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Rupert Hargreaves
Rupert Hargreaves
Articles (1367)  | Author's Website |

Peter Lynch: The Perils of Market Timing

Peter Lynch's advice on why it does not make sense to try and time the market

October 05, 2020

There is a vast amount of research showing that trying to time the market is generally a waste of time and effort. That does not stop investors and Wall Street analysts from trying.

Almost every day, analysts and public figures recommend that investors buy or sell stocks based on price levels or fundamental values, which suggests the asset or equity is overvalued.

The problem here is when investors think they are smarter than the market. It's tough to sit back and not tinker with a portfolio when this notion comes into play.

Anyone who has been an active investor for more than a few years will know this to be true. Even though it has been well-publicized that trying to time the market is a waste of time, we still try to do it. That's why I like to try and remind myself that timing the market does not work regularly.

Peter Lynch on market timing

I recently stumbled across some advice from the legendary fund manager Peter Lynch on market timing. The Magellan Fund's former manager at Fidelity Investments used to write an investment column after he retired from the Magellan Fund in 1990. In 1997, he wrote a response in one of his articles to a reader who had taken "exception" to the successful investor's comments on market timing.

Lynch presented a stream of facts and information to support his conclusion. Specifically, he noted that if investors "had missed the 40 biggest up months on the Standard & Poor's 500 Stock Index in the past 40 years," their return on stocks would have dropped from 11.4% to 2.7%.

He went on to give the following example:

"I've gone through this before, but let me give you another example based on actual stock-market performance from 1965 through 1995, a period with good years and bad. Imagine three investors, each of whom puts $1,000 into stocks annually over these three decades.

Investor 1, who is very unlucky, somehow manages to buy stocks on the most expensive day of each year. Investor 2, who is very lucky, buys stocks on the cheapest day of each year. Investor 3 has a system: She always buys her stocks on January 1, no matter what.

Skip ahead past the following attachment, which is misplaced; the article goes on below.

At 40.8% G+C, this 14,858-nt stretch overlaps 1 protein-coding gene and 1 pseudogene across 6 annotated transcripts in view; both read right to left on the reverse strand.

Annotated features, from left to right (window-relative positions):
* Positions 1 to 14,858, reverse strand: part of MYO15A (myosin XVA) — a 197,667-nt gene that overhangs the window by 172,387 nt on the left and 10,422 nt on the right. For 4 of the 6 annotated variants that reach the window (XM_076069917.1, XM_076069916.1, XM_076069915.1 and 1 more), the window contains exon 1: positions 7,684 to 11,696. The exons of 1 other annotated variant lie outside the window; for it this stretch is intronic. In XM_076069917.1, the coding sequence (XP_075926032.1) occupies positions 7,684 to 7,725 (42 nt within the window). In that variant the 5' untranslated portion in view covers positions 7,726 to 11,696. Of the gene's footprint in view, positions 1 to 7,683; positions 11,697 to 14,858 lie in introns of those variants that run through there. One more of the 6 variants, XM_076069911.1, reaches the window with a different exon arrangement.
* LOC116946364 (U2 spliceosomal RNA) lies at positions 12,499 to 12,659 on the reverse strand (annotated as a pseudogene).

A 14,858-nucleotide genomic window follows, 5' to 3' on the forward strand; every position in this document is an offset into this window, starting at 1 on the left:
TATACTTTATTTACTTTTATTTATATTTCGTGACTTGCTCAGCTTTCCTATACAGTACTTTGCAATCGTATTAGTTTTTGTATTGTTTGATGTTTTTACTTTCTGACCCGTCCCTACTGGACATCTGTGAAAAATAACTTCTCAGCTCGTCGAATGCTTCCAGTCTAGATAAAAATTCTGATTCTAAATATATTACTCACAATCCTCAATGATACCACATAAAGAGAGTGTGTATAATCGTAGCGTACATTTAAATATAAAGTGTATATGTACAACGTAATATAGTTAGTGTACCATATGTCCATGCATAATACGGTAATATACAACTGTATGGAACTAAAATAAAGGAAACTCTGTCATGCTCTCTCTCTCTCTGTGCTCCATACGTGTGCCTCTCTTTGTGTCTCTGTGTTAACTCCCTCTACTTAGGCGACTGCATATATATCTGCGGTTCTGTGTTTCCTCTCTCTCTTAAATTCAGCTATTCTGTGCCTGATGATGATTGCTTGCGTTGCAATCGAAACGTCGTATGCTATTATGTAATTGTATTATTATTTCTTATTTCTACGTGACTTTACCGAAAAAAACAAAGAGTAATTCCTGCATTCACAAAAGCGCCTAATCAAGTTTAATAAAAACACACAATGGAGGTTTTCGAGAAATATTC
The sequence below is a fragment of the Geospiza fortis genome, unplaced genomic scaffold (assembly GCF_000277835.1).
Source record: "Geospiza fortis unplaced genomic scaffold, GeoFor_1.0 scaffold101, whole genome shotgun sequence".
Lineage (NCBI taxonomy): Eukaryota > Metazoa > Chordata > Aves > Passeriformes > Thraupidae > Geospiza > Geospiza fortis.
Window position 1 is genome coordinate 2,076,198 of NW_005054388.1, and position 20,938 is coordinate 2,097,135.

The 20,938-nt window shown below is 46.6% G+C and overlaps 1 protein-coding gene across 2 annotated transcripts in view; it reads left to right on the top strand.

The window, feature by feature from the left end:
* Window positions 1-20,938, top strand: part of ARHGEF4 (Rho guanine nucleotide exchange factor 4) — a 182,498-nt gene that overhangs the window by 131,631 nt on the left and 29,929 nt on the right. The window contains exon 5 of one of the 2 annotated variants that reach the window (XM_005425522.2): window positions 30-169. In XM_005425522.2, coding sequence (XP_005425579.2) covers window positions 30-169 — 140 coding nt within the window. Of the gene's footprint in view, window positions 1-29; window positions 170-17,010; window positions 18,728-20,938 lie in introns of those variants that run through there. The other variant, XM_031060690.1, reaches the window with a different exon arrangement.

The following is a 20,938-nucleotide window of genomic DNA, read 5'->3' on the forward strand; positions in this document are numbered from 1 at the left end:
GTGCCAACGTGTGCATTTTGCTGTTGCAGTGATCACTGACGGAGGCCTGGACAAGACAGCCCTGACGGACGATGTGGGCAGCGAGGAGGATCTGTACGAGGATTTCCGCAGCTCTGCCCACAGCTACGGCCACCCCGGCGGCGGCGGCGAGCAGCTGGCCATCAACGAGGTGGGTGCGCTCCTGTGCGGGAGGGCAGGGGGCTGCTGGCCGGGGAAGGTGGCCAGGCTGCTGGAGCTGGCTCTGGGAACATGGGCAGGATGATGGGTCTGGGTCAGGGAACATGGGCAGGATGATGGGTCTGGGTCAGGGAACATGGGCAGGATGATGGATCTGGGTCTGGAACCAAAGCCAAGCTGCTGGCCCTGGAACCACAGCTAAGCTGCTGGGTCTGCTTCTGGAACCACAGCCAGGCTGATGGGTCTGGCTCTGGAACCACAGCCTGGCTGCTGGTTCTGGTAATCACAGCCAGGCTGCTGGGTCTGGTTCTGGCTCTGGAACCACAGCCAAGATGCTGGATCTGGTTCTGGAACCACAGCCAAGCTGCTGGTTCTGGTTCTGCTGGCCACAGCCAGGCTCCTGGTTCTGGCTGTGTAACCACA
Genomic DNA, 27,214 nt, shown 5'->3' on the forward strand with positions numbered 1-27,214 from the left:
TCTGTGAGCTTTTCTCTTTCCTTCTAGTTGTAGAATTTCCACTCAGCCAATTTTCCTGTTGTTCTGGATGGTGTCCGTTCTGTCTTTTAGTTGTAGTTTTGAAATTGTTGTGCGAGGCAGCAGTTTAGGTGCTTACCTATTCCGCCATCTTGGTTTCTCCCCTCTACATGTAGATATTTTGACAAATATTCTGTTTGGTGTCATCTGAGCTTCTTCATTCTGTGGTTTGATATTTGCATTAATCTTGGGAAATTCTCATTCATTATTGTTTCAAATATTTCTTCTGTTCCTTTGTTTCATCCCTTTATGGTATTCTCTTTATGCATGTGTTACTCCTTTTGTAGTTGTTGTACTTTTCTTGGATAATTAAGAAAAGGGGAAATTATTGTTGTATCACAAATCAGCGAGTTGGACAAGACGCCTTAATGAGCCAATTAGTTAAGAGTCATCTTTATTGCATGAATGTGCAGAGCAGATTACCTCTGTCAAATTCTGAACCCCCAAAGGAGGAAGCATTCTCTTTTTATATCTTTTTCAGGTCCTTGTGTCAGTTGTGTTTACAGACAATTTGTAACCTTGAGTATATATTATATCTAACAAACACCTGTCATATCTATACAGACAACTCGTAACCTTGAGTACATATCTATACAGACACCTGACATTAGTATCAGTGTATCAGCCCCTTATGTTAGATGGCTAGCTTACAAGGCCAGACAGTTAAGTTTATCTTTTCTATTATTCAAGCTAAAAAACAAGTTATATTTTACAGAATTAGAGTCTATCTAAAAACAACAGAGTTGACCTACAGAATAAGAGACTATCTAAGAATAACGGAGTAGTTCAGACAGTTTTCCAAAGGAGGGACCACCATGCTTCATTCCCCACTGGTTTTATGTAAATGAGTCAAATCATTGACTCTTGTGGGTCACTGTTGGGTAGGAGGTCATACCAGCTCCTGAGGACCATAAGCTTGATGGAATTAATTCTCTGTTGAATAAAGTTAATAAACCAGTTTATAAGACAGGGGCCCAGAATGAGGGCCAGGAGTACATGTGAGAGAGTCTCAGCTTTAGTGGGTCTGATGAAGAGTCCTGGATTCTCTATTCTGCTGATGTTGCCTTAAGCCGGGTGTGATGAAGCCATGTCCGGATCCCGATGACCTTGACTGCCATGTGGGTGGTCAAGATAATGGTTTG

You'd think that Investor 2, having an uncanny knack for timing the market, would end up much richer than Investor 1, the unluckiest person on Wall Street, and would also outperform Investor 3.

But over 30 years, the returns are surprisingly similar. Investor 1 makes 10.6% annually; Investor 2, 11.7%; and Investor 3, 11%. Even I am amazed that perfect timing year after year is worth only 1.1% more than horrible timing year after year."

The data may be out of date, but the point remains the same. Trying to time the market is generally a waste of time and effort. It's not when you buy that matters. It's how long you own the securities for, or to put it another way, it's time in the market, not timing the market.

Lynch was one of the greatest active investors of all time, so you might think he would have supported market timing, but he did not. Despite his highly active portfolio stance, the fund manager knew it was not when you bought that mattered, but what you bought.

Indeed, Lynch liked to buy stocks when he could. That meant if he found something he liked, he would buy it, it as long as it had growth potential. Lynch would then buy more if the price declined.

This approach certainly worked for him. Between 1977 and 1990, Lynch averaged a 29.2% annual return by buying a broad array of growth stocks and holding them as they developed.

Disclosure: The author owns no share mentioned.

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About the author:

Rupert Hargreaves
Rupert is a committed value investor and regularly writes and invests following the principles set out by Benjamin Graham. He is the editor and co-owner of Hidden Value Stocks, a quarterly investment newsletter aimed at institutional investors.

Rupert holds qualifications from the Chartered Institute for Securities & Investment and the CFA Society of the UK. He covers everything value investing for ValueWalk and other sites on a freelance basis.

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